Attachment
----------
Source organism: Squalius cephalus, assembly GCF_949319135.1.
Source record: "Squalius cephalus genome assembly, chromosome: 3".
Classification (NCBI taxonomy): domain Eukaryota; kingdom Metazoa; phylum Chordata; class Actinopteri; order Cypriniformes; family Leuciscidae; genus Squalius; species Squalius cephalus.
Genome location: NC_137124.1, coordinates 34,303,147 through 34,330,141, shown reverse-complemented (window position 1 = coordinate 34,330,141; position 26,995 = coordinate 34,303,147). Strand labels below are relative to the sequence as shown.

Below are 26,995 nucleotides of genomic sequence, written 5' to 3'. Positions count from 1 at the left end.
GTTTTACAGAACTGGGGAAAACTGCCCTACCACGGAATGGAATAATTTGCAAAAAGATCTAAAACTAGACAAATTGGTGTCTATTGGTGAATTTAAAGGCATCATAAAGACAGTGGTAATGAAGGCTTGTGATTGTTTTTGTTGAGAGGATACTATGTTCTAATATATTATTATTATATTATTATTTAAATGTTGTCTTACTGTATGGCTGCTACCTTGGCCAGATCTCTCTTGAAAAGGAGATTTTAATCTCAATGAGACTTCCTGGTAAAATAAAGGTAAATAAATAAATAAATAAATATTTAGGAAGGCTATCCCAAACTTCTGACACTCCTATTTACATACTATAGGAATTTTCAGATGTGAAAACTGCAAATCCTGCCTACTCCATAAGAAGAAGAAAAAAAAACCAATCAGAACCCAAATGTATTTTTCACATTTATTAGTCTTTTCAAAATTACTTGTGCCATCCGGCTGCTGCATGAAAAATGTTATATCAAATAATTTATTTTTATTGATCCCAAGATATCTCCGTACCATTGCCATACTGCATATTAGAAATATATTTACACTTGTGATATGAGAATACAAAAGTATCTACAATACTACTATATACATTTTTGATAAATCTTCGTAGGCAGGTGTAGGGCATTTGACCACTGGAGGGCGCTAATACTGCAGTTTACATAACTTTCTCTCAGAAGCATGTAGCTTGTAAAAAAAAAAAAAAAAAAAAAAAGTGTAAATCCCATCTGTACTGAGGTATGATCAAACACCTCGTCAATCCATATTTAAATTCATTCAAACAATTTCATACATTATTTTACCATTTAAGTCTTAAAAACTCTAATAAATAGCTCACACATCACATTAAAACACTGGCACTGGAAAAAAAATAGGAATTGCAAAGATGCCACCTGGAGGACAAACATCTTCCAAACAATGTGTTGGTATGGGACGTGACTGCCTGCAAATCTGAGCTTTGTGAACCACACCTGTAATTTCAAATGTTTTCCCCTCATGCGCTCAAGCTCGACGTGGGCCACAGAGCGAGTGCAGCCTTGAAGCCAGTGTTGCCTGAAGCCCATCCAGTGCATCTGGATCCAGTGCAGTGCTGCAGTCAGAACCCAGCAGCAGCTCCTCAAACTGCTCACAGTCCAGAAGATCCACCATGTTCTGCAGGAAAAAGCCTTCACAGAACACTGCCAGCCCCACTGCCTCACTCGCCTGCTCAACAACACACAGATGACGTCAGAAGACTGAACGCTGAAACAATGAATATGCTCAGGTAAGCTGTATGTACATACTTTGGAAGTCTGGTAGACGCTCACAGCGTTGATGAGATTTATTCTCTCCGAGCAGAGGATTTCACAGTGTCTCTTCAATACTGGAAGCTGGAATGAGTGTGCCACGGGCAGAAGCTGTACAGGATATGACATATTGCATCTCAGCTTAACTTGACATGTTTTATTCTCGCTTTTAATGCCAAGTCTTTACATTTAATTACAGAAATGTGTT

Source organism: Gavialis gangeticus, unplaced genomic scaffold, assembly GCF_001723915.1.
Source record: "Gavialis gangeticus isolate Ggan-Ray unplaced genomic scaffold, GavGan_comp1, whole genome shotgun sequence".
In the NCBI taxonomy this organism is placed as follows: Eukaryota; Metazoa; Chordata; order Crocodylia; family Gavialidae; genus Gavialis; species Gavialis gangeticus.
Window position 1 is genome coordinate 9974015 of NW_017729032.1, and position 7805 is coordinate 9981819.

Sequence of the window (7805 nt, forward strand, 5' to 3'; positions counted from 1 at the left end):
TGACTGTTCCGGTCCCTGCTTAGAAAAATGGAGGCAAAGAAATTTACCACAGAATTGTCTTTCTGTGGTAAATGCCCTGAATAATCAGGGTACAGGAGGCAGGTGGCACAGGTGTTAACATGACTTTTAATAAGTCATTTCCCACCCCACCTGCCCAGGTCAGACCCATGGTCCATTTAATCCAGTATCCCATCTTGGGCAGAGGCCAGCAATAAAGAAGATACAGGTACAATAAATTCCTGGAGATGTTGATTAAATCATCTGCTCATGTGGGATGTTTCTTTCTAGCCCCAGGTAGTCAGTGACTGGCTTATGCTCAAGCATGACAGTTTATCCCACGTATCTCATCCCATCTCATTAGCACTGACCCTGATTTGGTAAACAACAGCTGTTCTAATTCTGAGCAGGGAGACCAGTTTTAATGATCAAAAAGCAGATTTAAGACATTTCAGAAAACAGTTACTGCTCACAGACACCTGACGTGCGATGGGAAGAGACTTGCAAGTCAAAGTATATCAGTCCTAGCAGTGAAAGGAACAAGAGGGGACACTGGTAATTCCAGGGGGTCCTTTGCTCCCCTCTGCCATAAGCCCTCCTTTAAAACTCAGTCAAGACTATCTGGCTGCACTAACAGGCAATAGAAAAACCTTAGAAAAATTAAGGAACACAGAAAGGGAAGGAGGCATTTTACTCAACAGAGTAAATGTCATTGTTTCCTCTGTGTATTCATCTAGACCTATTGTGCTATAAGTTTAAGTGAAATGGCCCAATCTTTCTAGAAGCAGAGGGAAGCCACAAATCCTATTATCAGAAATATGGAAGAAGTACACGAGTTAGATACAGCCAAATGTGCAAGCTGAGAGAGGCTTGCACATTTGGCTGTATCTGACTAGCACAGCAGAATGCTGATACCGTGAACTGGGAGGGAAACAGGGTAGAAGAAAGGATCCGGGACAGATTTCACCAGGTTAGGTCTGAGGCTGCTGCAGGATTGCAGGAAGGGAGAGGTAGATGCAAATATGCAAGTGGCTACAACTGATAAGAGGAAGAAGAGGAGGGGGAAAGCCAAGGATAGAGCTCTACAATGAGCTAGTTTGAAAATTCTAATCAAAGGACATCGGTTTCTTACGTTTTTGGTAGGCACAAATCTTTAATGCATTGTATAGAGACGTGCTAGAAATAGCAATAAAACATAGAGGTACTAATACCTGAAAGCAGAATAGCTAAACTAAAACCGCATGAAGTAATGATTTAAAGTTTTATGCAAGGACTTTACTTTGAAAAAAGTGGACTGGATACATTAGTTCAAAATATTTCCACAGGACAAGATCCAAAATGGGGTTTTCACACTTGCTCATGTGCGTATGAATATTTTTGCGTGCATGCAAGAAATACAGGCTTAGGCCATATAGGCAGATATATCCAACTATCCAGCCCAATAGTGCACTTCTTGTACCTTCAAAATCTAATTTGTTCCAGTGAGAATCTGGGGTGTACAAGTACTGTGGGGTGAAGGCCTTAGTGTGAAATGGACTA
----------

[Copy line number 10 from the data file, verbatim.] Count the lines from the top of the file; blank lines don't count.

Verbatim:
Window position 1 is genome coordinate 9974015 of NW_017729032.1, and position 7805 is coordinate 9981819.